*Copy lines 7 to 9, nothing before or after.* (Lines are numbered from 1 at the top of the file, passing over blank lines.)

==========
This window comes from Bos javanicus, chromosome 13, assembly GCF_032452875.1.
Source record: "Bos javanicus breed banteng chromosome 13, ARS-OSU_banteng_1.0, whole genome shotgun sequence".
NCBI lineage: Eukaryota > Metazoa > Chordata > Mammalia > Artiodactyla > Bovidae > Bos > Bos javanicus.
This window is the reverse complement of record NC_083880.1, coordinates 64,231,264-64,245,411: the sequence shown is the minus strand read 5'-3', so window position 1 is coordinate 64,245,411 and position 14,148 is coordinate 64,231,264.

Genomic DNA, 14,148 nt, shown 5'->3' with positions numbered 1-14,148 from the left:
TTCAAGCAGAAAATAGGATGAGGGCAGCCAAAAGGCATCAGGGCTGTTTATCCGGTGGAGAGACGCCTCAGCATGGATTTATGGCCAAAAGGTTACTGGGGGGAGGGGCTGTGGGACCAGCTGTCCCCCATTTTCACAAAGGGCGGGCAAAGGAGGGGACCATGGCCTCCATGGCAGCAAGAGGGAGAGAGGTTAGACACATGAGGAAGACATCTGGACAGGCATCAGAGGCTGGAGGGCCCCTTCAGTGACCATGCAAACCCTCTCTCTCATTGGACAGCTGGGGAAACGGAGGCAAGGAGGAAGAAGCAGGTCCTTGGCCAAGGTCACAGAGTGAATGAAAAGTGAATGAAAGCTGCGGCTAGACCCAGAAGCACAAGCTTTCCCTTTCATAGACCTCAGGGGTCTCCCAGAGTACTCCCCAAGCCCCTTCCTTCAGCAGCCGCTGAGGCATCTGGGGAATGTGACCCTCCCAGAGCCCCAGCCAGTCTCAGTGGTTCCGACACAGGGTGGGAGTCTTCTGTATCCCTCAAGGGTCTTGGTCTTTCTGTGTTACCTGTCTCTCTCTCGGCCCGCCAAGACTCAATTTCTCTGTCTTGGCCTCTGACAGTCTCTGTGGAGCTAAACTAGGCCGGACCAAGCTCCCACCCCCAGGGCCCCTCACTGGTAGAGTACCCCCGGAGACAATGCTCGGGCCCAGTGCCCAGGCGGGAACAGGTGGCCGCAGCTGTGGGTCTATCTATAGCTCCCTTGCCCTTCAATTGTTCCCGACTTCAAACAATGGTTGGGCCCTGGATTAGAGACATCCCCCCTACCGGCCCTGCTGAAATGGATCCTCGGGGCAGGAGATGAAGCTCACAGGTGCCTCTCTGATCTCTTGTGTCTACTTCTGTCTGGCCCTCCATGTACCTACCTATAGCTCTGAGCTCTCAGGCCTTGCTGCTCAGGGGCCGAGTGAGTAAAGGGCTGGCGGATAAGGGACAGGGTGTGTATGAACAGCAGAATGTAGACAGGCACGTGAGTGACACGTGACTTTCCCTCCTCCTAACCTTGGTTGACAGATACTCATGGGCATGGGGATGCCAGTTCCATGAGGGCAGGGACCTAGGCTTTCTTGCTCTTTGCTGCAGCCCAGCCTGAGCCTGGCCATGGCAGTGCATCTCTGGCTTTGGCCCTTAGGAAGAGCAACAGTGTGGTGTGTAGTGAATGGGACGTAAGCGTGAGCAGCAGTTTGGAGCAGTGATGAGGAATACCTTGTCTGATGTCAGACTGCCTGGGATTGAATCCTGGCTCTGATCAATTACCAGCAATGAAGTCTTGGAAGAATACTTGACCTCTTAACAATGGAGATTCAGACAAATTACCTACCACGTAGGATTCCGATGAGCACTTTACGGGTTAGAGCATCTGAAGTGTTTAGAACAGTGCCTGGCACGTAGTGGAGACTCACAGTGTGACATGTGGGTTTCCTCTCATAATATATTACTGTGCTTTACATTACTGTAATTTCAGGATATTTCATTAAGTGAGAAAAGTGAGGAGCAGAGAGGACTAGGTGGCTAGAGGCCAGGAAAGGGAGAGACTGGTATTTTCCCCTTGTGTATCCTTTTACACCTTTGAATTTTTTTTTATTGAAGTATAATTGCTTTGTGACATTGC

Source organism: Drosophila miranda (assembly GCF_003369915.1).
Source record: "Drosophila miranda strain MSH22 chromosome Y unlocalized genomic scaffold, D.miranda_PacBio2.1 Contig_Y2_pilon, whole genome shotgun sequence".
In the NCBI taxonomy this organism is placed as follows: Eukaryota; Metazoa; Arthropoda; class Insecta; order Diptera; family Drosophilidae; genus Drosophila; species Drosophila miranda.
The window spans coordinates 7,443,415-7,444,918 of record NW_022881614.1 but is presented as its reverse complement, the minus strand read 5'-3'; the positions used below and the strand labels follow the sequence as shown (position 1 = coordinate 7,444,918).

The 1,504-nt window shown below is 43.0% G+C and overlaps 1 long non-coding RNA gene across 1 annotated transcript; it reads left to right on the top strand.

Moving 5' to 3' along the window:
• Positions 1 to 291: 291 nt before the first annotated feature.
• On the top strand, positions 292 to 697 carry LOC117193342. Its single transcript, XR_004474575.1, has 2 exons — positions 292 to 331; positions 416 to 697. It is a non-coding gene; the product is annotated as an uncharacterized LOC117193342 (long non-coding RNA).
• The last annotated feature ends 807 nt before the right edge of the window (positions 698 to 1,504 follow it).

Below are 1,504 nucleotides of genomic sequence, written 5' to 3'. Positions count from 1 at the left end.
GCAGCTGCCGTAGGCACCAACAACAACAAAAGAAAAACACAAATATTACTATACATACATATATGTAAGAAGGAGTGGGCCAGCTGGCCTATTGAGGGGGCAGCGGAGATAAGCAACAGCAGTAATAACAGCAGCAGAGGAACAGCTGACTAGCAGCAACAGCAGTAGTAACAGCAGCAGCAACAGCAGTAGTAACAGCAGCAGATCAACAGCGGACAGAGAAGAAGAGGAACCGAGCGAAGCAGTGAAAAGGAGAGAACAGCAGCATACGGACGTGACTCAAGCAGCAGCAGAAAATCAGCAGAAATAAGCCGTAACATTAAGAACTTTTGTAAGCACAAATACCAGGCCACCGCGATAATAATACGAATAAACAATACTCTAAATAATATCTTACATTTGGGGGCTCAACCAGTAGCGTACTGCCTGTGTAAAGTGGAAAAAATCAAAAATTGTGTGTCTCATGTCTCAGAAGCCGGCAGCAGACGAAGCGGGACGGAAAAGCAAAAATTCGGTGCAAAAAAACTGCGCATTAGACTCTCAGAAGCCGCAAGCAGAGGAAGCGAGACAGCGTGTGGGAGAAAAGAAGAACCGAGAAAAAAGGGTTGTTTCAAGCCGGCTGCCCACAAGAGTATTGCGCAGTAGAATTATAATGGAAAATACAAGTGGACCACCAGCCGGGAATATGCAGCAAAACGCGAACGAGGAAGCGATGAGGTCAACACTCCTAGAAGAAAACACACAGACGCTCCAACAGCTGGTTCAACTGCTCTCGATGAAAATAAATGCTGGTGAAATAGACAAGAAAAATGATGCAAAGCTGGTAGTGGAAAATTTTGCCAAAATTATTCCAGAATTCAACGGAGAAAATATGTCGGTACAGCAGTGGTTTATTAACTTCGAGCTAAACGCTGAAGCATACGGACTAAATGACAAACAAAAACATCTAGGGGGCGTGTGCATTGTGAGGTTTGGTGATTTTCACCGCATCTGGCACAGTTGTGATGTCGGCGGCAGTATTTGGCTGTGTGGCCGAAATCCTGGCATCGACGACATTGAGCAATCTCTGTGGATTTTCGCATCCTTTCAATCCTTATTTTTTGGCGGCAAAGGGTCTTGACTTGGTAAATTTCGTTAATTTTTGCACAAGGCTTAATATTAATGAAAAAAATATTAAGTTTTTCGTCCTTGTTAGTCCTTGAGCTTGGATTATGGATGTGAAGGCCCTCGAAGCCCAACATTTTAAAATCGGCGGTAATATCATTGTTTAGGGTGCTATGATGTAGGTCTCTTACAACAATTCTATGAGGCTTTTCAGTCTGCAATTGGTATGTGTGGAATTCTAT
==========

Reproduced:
Source organism: Drosophila miranda (assembly GCF_003369915.1).
Source record: "Drosophila miranda strain MSH22 chromosome Y unlocalized genomic scaffold, D.miranda_PacBio2.1 Contig_Y2_pilon, whole genome shotgun sequence".
In the NCBI taxonomy this organism is placed as follows: Eukaryota; Metazoa; Arthropoda; class Insecta; order Diptera; family Drosophilidae; genus Drosophila; species Drosophila miranda.